Email updates

Keep up to date with the latest news and content from BMC Neuroscience and BioMed Central.

This article is part of the supplement: Sixteenth Annual Computational Neuroscience Meeting: CNS*2007

Open Access Poster presentation

Intermittency in local field potentials recorded from the thalamus of patients with essential tremor

Asok Sen1*, Abdoul Kane2, William D Hutchison23, Andres M Lozano3, Mojgan Hodaie3 and Jonathan O Dostrovsky2

Author Affiliations

1 Department of Mathematical Sciences, Indiana University, 402 N. Blackford Street, Indianapolis, IN 46202, USA

2 Department of Physiology, University of Toronto, 1 King's College Circle, Toronto, ON M5S 1A8, Canada

3 Department of Surgery, University of Toronto, 100 College Street, Toronto, ON M5G 1L5, Canada

For all author emails, please log on.

BMC Neuroscience 2007, 8(Suppl 2):P141  doi:10.1186/1471-2202-8-S2-P141

The electronic version of this article is the complete one and can be found online at:


Published:6 July 2007

© 2007 Sen et al; licensee BioMed Central Ltd.

Poster presentation

We have recorded the local field potentials (LFPs) from 12 sites in the motor thalamus of 4 patients with essential tremor who were undergoing surgery for implantation of deep brain stimulation (DBS) electrodes for the treatment of their tremor. By band-pass filtering the LFPs (20 – 40 seconds of recording at each site) and applying a continuous wavelet transform on the filtered signals, we detected the presence of marked intermittency in the theta frequency band (4 – 8 Hz) at many of these sites (see Fig. 1). We have also computed the temporal variations of wavelet power to demonstrate that the intermittency is characterized by sudden bursts of power separated by intervals of very low power or almost quiescent periods. In addition, the kurtosis of the probability density functions of the LFP signals was used as a measure of the degree of intermittency at each site and revealed a wide variation ranging from 3.4 to 37.5. The larger the kurtosis, the greater is the intermittency in the signal. The origin and significance of the intermittency are presently unclear. It has been postulated that the cerebello-thalamo-cortical loop may be responsible for the generation of 6 – 9 Hz oscillatory electromyographic activity observed during voluntary movements, and possibly the bursts of theta oscillatory activity observed in the thalamus of these patients may be related to fluctuations of activity in this circuit.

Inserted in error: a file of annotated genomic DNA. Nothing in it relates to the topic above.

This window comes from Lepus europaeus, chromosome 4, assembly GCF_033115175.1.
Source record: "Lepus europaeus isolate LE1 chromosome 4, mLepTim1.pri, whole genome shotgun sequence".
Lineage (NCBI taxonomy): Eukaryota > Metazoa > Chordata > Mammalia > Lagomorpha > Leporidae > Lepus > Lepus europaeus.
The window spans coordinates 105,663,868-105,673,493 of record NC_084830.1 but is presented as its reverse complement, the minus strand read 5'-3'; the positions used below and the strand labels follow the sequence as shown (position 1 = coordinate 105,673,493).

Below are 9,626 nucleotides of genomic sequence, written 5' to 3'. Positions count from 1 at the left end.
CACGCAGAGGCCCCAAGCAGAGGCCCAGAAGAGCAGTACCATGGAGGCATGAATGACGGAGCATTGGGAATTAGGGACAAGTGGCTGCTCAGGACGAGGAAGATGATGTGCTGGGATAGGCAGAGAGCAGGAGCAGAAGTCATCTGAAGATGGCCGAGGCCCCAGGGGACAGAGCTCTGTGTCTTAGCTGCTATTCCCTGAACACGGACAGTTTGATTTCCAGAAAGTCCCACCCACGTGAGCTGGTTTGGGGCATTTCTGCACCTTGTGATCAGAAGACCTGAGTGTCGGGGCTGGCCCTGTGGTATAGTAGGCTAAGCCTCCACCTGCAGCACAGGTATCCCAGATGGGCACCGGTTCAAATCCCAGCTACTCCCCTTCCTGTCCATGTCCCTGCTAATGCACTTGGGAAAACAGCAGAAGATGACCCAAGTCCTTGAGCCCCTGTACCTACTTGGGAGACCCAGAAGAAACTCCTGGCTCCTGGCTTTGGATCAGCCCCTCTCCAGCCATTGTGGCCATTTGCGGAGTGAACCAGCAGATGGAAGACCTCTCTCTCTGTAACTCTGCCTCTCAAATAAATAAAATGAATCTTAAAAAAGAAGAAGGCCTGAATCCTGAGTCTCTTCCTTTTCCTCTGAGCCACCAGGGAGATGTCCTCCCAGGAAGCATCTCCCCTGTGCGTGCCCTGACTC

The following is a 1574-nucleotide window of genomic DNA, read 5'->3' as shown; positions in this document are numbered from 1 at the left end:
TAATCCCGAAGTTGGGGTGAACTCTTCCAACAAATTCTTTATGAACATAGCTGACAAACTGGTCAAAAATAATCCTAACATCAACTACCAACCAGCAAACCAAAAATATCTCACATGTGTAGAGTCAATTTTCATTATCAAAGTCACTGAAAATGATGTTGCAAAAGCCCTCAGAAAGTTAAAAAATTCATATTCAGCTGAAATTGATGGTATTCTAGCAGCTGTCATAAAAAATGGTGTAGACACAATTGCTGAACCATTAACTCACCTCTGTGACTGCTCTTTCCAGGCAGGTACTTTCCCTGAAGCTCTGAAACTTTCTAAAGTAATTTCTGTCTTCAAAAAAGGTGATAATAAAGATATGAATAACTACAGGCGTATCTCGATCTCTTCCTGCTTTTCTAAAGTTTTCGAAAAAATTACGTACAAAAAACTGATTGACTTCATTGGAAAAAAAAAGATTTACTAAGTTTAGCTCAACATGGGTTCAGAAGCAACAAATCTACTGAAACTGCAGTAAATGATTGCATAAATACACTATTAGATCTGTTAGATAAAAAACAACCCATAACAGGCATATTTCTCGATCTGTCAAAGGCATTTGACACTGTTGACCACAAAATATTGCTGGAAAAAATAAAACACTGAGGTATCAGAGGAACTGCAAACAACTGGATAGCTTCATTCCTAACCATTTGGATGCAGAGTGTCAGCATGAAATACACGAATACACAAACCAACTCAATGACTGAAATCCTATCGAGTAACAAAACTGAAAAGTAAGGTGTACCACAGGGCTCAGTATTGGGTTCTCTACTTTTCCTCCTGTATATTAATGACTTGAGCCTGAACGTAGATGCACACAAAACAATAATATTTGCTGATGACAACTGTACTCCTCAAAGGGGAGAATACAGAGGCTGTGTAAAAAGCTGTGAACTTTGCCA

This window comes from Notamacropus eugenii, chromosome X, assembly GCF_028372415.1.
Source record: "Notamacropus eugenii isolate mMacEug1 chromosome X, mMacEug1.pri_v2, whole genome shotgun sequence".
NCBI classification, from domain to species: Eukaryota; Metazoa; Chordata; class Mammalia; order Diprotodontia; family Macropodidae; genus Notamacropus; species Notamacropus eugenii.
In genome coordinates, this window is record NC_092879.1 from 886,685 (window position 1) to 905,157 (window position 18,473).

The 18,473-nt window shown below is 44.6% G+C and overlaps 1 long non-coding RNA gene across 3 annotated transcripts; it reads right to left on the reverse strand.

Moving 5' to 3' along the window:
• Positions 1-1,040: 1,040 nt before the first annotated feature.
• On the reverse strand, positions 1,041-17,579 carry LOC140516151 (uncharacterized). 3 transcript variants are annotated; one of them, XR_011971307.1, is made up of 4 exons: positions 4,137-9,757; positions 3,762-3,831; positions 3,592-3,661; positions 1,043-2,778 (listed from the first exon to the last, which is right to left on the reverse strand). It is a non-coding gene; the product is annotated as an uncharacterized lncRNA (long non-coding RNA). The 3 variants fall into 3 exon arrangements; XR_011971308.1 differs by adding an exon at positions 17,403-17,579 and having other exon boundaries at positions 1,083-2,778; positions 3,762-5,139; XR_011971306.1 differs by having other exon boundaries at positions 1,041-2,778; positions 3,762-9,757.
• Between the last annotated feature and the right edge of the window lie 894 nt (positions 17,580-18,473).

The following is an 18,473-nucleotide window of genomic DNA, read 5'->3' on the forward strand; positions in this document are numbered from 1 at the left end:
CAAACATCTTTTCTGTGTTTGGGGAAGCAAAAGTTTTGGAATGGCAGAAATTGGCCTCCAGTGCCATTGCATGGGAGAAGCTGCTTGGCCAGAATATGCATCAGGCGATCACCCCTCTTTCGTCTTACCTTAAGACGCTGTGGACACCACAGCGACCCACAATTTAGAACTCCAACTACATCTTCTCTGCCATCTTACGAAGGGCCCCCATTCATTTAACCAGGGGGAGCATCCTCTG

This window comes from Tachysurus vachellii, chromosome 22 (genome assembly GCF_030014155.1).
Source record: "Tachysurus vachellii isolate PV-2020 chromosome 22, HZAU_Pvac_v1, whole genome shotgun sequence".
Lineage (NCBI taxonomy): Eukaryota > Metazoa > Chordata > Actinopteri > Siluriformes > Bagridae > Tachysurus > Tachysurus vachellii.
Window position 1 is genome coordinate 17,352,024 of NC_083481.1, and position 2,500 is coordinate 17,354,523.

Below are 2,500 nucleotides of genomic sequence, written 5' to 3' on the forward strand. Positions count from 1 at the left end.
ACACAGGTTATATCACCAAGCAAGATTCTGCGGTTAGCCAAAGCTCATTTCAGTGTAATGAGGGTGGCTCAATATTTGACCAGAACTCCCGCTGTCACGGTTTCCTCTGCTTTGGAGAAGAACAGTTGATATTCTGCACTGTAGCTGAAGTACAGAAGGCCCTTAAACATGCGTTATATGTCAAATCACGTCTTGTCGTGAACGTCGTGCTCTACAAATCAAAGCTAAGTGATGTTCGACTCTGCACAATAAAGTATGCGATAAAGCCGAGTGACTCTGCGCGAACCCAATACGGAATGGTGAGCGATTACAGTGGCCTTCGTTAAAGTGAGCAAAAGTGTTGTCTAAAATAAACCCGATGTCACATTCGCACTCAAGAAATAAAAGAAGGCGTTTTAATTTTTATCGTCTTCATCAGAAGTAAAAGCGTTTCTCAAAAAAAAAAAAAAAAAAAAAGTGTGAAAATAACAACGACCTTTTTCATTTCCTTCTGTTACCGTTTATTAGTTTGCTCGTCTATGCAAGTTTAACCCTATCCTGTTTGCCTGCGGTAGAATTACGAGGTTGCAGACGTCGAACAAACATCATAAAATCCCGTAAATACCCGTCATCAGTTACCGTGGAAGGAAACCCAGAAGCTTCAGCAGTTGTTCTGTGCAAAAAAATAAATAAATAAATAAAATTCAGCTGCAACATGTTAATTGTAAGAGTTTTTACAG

thumbnailFigure 1. Wavelet analysis of the LFP signal from the thalamus of a patient with essential tremor. Upper panel – Time series of the LFP signal; Middle panel – Wavelet power spectrum; Lower panel – Temporal variation of wavelet power; For this signal, the kurtosis is equal to 6.98.